-s sets the Lisp variable !*plap and hence the compiler generates an assembly listing.
-t name
  reports the time-stamp on the named module, and then exits. This is for use in perl scripts and the like, and is needed because the stamps on modules within an image or library file are not otherwise instantly available.

Note that especially on windowed systems it may be necessary to use this with -- filename since the information generated here goes to the default output, which in some cases is just the screen.

-u symbol
  forcibly undefine a Lisp symbol. There are probably very very few cases where it is useful since I do not have a large number of system-specific predefined names.
-v An option to make things mildly more verbose. It displays more of a banner at startup and switches garbage collection messages on.
-w force console mode.

On a typical system if the system is launched it creates a new window and uses its own windowed intarface in that. If it is run such that at startup the standard input or output are associated with a file or pipe, or under X the variable DISPLAY is not set it will try to start up in console mode. The flag -w indicates that the system should run in console more regadless, while -w+ attempts a window even if that seems doomed to failure. When running the system to obey a script it will often make sense to use the -w option. Note that on Windows the system is provided as two separate (but almost identical) binaries. For example the file csl.exe is linked in windows mode. A result is that if launched from the command line it detaches from its console, and if launched by double-clicking it does not create a console. It is in fact very ugly when double clicking on an application causes an unwanted console window to appear. In contrast is a console mode version of just the same program, so when launched from a command line it can communicate with the console in the ordinary expected manner.

-z start without image.

When bootstrapping it is necessary to start up the system for one initial time without the benefit of any image file at all. This option makes this happen, so when it is specified the system starts up with a minimal environment and only those capabilities that are present in the CSL kernel. It will normally make sense to start loading some basic Lisp definitions rather rapidly. The files compat.lsp , extras.lsp and compiler.lsp have Lisp source for the main things I use, and once they are loaded the Lisp compiler can be used to compile itself.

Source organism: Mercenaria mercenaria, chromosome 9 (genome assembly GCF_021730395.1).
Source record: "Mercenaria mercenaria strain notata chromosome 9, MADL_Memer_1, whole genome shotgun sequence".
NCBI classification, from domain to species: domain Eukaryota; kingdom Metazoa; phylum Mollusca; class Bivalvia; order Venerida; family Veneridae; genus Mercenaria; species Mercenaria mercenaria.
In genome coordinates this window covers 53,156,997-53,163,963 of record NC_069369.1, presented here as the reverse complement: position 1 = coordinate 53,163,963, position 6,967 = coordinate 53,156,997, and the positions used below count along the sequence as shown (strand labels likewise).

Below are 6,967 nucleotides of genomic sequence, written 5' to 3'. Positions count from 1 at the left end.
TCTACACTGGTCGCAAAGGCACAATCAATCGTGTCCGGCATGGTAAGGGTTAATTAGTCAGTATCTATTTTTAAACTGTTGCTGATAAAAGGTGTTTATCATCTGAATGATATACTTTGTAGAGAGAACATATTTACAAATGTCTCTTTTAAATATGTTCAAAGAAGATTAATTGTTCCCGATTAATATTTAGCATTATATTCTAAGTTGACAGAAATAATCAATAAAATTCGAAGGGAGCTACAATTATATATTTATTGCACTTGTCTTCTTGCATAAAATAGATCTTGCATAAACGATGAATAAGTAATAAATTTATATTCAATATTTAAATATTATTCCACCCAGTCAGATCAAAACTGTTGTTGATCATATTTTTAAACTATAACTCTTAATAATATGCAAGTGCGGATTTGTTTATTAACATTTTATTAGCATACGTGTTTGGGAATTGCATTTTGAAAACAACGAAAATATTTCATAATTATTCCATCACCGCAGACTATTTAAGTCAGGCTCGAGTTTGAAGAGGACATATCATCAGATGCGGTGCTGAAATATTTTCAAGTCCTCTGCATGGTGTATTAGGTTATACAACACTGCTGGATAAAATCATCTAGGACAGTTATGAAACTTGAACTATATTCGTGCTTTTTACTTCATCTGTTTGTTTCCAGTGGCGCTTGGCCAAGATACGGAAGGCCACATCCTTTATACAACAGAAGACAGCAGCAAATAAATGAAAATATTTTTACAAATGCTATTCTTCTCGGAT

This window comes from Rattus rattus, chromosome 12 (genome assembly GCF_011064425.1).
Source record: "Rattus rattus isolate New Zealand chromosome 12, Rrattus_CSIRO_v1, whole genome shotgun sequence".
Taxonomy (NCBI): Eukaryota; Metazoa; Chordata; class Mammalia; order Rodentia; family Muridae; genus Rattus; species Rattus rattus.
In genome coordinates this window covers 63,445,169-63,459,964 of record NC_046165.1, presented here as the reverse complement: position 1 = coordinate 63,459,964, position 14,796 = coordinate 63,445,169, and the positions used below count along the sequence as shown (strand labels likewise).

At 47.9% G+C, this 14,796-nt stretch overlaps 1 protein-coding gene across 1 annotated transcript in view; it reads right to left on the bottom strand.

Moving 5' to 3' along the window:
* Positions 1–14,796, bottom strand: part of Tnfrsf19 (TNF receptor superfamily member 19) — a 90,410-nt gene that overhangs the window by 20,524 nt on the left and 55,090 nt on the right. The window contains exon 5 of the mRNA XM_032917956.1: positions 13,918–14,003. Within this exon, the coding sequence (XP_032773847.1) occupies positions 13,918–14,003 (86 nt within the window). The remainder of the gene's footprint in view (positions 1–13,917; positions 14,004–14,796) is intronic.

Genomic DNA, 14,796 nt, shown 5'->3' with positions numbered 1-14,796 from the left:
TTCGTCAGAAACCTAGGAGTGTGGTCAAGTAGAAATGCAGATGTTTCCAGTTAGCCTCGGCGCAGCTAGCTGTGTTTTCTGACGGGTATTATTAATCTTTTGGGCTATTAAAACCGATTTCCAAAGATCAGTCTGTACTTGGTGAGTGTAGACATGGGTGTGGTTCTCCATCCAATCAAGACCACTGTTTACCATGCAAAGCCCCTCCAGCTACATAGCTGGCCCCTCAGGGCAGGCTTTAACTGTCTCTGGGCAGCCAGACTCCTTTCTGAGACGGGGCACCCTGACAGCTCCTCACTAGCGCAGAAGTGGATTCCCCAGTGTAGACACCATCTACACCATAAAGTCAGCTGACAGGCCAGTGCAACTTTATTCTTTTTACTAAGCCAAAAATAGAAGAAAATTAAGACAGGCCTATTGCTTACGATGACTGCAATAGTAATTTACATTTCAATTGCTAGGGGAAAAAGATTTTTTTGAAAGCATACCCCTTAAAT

--help It is probably obvious what this option does! But in particular it displays an explanation of the --dump-source option, and hence should count as a prominent and easy-to-find way of alerting people to their rights and obligations. Note that on Windows of the application was linked as a windows binary it carefully creates a console to display the help text in, and organizes a delay to give people a chance to read it.
-- filename
  If the application is run in console mode then its standard output could be redirected to a file using shell facilities. But the -- directive (followed by a file name) redirects output within the Lisp rather than outside it. If this is done a very limited capability for sending progress or status reports to stderr (or the title-bar when running in windowed mode) remains via the report!-right function.

The -w option may frequently make sense in such cases, but if that is not used and the system tries to run in a window it will create it starting off minimised.

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redcsl REDCSL (1) 2010 October 10